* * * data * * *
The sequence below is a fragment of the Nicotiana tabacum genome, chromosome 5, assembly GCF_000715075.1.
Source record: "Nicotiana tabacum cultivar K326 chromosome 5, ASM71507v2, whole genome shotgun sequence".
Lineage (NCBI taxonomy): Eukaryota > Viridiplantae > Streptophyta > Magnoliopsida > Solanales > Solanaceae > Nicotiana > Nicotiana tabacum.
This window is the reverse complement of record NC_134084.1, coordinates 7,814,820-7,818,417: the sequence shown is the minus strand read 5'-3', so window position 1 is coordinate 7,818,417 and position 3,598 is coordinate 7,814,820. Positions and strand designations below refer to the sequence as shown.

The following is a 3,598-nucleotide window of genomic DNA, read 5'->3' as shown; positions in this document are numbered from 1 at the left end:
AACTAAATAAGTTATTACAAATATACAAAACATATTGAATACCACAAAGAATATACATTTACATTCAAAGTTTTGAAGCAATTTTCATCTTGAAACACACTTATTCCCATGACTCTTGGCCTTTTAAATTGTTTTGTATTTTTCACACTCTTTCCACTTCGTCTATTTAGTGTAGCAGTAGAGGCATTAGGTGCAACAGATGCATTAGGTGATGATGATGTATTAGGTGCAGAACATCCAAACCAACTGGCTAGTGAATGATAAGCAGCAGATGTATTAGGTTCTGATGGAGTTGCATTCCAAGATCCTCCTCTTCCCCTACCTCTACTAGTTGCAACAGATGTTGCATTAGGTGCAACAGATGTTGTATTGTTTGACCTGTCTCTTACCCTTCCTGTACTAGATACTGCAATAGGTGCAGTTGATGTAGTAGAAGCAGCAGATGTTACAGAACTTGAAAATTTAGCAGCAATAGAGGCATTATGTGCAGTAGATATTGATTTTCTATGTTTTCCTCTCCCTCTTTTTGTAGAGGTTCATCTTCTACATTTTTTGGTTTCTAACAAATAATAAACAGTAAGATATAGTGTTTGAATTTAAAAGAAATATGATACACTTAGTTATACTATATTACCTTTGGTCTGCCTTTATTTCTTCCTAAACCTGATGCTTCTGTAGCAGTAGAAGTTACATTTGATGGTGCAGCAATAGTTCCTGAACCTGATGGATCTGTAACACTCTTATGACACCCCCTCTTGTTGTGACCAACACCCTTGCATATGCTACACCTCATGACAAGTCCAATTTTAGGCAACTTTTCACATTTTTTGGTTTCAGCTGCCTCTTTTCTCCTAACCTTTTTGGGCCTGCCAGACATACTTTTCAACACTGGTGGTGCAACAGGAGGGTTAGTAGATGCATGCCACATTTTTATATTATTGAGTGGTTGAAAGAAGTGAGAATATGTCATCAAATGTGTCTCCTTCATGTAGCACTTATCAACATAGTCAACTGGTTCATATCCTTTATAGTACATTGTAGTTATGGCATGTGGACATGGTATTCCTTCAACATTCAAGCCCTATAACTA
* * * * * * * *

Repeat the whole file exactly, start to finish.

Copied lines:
The sequence below is a fragment of the Nicotiana tabacum genome, chromosome 5, assembly GCF_000715075.1.
Source record: "Nicotiana tabacum cultivar K326 chromosome 5, ASM71507v2, whole genome shotgun sequence".
Lineage (NCBI taxonomy): Eukaryota > Viridiplantae > Streptophyta > Magnoliopsida > Solanales > Solanaceae > Nicotiana > Nicotiana tabacum.
This window is the reverse complement of record NC_134084.1, coordinates 7,814,820-7,818,417: the sequence shown is the minus strand read 5'-3', so window position 1 is coordinate 7,818,417 and position 3,598 is coordinate 7,814,820. Positions and strand designations below refer to the sequence as shown.

The following is a 3,598-nucleotide window of genomic DNA, read 5'->3' as shown; positions in this document are numbered from 1 at the left end:
AACTAAATAAGTTATTACAAATATACAAAACATATTGAATACCACAAAGAATATACATTTACATTCAAAGTTTTGAAGCAATTTTCATCTTGAAACACACTTATTCCCATGACTCTTGGCCTTTTAAATTGTTTTGTATTTTTCACACTCTTTCCACTTCGTCTATTTAGTGTAGCAGTAGAGGCATTAGGTGCAACAGATGCATTAGGTGATGATGATGTATTAGGTGCAGAACATCCAAACCAACTGGCTAGTGAATGATAAGCAGCAGATGTATTAGGTTCTGATGGAGTTGCATTCCAAGATCCTCCTCTTCCCCTACCTCTACTAGTTGCAACAGATGTTGCATTAGGTGCAACAGATGTTGTATTGTTTGACCTGTCTCTTACCCTTCCTGTACTAGATACTGCAATAGGTGCAGTTGATGTAGTAGAAGCAGCAGATGTTACAGAACTTGAAAATTTAGCAGCAATAGAGGCATTATGTGCAGTAGATATTGATTTTCTATGTTTTCCTCTCCCTCTTTTTGTAGAGGTTCATCTTCTACATTTTTTGGTTTCTAACAAATAATAAACAGTAAGATATAGTGTTTGAATTTAAAAGAAATATGATACACTTAGTTATACTATATTACCTTTGGTCTGCCTTTATTTCTTCCTAAACCTGATGCTTCTGTAGCAGTAGAAGTTACATTTGATGGTGCAGCAATAGTTCCTGAACCTGATGGATCTGTAACACTCTTATGACACCCCCTCTTGTTGTGACCAACACCCTTGCATATGCTACACCTCATGACAAGTCCAATTTTAGGCAACTTTTCACATTTTTTGGTTTCAGCTGCCTCTTTTCTCCTAACCTTTTTGGGCCTGCCAGACATACTTTTCAACACTGGTGGTGCAACAGGAGGGTTAGTAGATGCATGCCACATTTTTATATTATTGAGTGGTTGAAAGAAGTGAGAATATGTCATCAAATGTGTCTCCTTCATGTAGCACTTATCAACATAGTCAACTGGTTCATATCCTTTATAGTACATTGTAGTTATGGCATGTGGACATGGTATTCCTTCAACATTCAAGCCCTATAACTA